If you want to take advantage of the two hardware PWM pins (according to spec sheet) you'll need to multiplex the connections to the multiple LEDs. There are various mux chips (ie 74HC4052) available, and they have some at SparkFun.

I don't work for SparkFun. I'm just a fan :)

HP_II (author)2012-10-21

Very Cool, I want to try this!

vatosupreme (author)HP_II2012-10-23

Awesome, If you do, post a video.

calenso (author)2012-10-21

Hi I like your project. If you want to run from regular AA's and still meet the max voltage, you can insert some regular silicon rectifier diodes (1N4000 series) in the power supply line. Each will drop the voltage 0.6 volts, so, with new AAs at 1.6X4 or 6.4 volts, two diodes would leave your project running at about 5.2 volts.

masynmachien (author)calenso2012-10-23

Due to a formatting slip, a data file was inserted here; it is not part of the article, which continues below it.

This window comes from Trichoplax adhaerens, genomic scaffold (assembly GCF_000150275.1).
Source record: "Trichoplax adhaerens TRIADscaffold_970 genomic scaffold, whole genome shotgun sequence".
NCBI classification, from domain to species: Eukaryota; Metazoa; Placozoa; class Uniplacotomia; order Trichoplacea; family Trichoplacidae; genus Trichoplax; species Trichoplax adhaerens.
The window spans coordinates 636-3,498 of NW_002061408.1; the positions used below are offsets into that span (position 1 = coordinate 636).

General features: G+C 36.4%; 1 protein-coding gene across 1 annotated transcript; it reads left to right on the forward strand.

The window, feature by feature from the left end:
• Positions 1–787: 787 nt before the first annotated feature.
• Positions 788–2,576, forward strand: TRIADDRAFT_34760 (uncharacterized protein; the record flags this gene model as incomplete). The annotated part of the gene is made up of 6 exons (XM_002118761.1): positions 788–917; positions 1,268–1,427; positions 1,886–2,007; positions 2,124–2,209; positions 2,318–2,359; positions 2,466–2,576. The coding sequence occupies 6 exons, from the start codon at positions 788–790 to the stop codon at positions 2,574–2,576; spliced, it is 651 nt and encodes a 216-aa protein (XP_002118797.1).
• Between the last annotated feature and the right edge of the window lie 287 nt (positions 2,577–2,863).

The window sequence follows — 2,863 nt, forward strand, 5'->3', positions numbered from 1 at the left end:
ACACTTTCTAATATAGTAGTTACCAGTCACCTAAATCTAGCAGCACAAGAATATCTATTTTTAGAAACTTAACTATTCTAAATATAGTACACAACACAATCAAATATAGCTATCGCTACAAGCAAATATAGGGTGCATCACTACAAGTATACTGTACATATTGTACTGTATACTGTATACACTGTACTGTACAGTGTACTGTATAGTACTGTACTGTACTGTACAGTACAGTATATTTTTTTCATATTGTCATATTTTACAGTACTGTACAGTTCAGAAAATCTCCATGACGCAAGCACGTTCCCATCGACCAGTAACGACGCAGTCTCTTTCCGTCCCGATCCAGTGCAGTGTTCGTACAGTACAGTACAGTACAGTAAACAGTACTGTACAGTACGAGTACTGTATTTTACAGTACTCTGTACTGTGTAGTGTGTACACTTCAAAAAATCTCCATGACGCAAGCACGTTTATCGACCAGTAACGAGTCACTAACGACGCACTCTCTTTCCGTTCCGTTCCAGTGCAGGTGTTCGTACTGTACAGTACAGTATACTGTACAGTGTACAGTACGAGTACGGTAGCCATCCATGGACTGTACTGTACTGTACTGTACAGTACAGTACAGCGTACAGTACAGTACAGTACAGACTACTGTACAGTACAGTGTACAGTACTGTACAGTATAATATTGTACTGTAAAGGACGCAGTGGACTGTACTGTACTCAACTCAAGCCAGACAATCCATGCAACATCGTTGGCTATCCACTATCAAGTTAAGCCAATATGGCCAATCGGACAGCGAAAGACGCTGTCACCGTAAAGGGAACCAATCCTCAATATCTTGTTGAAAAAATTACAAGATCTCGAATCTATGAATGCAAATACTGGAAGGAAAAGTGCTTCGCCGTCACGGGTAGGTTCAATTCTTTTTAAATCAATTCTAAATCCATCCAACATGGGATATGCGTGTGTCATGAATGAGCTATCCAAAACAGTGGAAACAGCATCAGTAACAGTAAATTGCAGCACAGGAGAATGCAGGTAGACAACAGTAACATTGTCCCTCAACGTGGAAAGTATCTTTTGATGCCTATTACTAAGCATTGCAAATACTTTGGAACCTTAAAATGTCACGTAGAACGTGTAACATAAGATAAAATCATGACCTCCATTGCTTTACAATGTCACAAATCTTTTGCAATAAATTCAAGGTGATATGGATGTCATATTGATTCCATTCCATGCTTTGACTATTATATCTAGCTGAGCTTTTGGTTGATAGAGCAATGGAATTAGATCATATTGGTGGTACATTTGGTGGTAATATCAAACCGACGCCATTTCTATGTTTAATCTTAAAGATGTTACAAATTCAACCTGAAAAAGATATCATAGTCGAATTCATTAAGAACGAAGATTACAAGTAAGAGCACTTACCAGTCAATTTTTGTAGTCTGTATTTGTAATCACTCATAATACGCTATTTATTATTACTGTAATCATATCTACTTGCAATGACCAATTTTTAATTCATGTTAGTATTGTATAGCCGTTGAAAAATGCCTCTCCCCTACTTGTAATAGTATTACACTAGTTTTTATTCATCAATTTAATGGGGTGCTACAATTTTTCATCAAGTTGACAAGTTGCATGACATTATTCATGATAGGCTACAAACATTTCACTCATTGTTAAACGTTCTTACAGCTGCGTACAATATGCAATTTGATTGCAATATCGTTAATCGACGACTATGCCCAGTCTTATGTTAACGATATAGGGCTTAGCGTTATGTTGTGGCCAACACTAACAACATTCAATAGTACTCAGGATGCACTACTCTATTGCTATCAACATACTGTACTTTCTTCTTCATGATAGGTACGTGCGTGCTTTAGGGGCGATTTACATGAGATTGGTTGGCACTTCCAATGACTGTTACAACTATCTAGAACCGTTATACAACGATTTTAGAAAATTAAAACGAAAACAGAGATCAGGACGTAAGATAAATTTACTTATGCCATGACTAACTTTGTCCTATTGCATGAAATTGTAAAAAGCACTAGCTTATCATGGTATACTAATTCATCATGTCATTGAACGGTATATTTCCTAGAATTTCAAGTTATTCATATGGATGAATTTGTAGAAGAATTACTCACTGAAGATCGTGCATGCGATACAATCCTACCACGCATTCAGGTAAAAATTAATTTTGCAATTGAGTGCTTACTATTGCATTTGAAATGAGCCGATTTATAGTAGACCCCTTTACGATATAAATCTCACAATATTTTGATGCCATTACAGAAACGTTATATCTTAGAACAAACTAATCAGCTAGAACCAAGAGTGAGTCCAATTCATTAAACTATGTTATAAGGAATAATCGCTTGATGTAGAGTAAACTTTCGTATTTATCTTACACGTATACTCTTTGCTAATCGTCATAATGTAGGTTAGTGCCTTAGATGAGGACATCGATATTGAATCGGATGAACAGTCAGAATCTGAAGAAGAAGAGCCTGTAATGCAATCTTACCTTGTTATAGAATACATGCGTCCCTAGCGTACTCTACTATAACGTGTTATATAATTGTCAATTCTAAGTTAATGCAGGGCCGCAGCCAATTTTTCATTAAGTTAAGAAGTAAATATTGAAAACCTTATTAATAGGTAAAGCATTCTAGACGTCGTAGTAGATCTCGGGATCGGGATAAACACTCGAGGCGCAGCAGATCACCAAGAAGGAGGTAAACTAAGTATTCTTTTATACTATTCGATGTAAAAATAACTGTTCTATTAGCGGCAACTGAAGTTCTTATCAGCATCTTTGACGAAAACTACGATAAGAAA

yes, very nice project; Got my vote.
You can also replace one of the AA batteries with some conducting part. I mostly use a bolt of the right length.

vatosupreme (author)calenso2012-10-22

Thanks for the suggestion, I will add it in !

kshowell (author)2012-10-21

Nice project. I wanted to try the Attiny on something thank you for the work.

SashaDensikoff (author)2012-10-21

What if instead of just glowing shaped eye sockets, you just blocked out the pupil part, so the rest of the "iris" part would be glowing. Might want to block the back part of the eye though.
This would make the eyes appear larger, (ping pong balls are small) as while the eyes you made there are cool, their shape doesn't seem to stand out well at a distance (like in the vid) and just look like fairy lights.
If you mean them for close up decoration, then they'll be fine!
Also, when people/animals/er....monsters blink, it's usually faster, not fading in and out.